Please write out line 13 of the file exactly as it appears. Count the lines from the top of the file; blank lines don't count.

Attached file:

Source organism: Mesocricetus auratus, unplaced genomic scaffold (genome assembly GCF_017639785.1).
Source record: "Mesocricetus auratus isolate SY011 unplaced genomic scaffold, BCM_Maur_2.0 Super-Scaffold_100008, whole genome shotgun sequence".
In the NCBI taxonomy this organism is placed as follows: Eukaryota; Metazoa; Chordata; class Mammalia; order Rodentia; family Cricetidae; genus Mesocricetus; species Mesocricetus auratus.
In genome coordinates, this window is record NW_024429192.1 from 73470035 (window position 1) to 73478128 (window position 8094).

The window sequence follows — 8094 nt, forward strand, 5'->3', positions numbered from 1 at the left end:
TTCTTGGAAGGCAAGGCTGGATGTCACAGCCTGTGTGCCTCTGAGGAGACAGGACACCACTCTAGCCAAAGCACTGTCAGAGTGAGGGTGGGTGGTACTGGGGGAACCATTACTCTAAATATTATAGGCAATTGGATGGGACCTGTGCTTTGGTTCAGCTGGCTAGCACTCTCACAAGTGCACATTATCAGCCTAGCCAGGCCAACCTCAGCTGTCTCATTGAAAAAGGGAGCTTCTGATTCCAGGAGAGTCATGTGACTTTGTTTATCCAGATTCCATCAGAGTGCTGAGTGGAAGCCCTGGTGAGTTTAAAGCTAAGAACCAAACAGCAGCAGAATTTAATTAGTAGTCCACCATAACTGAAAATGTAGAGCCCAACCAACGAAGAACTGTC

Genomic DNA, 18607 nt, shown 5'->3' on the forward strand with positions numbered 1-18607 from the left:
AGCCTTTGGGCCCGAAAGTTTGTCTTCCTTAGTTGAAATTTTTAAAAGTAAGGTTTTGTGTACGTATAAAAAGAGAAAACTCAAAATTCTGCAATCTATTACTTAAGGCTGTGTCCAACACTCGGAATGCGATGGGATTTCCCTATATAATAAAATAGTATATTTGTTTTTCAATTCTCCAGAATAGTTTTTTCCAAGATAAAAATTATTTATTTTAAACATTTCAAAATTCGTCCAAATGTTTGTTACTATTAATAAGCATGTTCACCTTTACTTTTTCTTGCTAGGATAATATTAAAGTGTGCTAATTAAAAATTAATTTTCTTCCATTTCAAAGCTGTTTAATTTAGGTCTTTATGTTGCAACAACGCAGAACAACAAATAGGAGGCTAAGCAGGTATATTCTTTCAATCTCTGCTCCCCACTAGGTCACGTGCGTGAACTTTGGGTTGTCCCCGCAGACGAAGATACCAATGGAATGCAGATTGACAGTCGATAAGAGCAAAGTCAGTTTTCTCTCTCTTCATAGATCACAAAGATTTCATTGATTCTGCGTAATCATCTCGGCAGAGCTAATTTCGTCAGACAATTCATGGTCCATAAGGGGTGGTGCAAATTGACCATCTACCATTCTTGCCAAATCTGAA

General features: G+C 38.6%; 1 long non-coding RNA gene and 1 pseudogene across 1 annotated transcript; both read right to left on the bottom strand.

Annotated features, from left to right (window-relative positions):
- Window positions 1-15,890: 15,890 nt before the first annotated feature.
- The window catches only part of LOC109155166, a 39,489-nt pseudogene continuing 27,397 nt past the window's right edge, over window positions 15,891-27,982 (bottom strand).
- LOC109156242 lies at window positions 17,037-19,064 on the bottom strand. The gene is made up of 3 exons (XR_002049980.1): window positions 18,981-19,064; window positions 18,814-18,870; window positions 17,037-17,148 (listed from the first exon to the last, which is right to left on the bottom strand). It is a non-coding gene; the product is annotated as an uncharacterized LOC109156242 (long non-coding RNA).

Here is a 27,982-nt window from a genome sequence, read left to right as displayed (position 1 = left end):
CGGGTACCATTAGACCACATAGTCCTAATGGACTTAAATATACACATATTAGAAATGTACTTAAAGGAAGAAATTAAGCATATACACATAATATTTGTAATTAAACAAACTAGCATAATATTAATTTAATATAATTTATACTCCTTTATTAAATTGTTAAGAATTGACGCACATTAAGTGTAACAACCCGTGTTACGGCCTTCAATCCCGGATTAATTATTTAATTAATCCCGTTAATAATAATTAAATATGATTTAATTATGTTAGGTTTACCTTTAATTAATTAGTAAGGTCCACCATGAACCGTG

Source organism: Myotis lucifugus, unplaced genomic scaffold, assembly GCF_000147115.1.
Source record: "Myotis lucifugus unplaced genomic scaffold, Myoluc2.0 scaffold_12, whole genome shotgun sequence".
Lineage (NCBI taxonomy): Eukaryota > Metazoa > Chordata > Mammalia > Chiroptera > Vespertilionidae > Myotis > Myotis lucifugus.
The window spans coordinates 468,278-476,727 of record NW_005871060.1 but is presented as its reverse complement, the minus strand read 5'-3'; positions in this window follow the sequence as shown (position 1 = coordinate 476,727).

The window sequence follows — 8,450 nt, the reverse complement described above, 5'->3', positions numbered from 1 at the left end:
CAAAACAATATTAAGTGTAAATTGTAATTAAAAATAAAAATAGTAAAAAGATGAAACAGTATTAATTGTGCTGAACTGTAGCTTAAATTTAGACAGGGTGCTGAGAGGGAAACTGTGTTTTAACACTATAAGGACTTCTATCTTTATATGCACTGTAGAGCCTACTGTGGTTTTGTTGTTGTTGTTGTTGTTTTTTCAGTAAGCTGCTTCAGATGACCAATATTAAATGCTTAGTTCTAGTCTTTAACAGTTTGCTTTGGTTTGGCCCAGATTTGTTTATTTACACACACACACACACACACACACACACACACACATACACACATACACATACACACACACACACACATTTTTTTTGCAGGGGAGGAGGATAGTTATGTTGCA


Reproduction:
- LOC109156242 lies at window positions 17,037-19,064 on the bottom strand. The gene is made up of 3 exons (XR_002049980.1): window positions 18,981-19,064; window positions 18,814-18,870; window positions 17,037-17,148 (listed from the first exon to the last, which is right to left on the bottom strand). It is a non-coding gene; the product is annotated as an uncharacterized LOC109156242 (long non-coding RNA).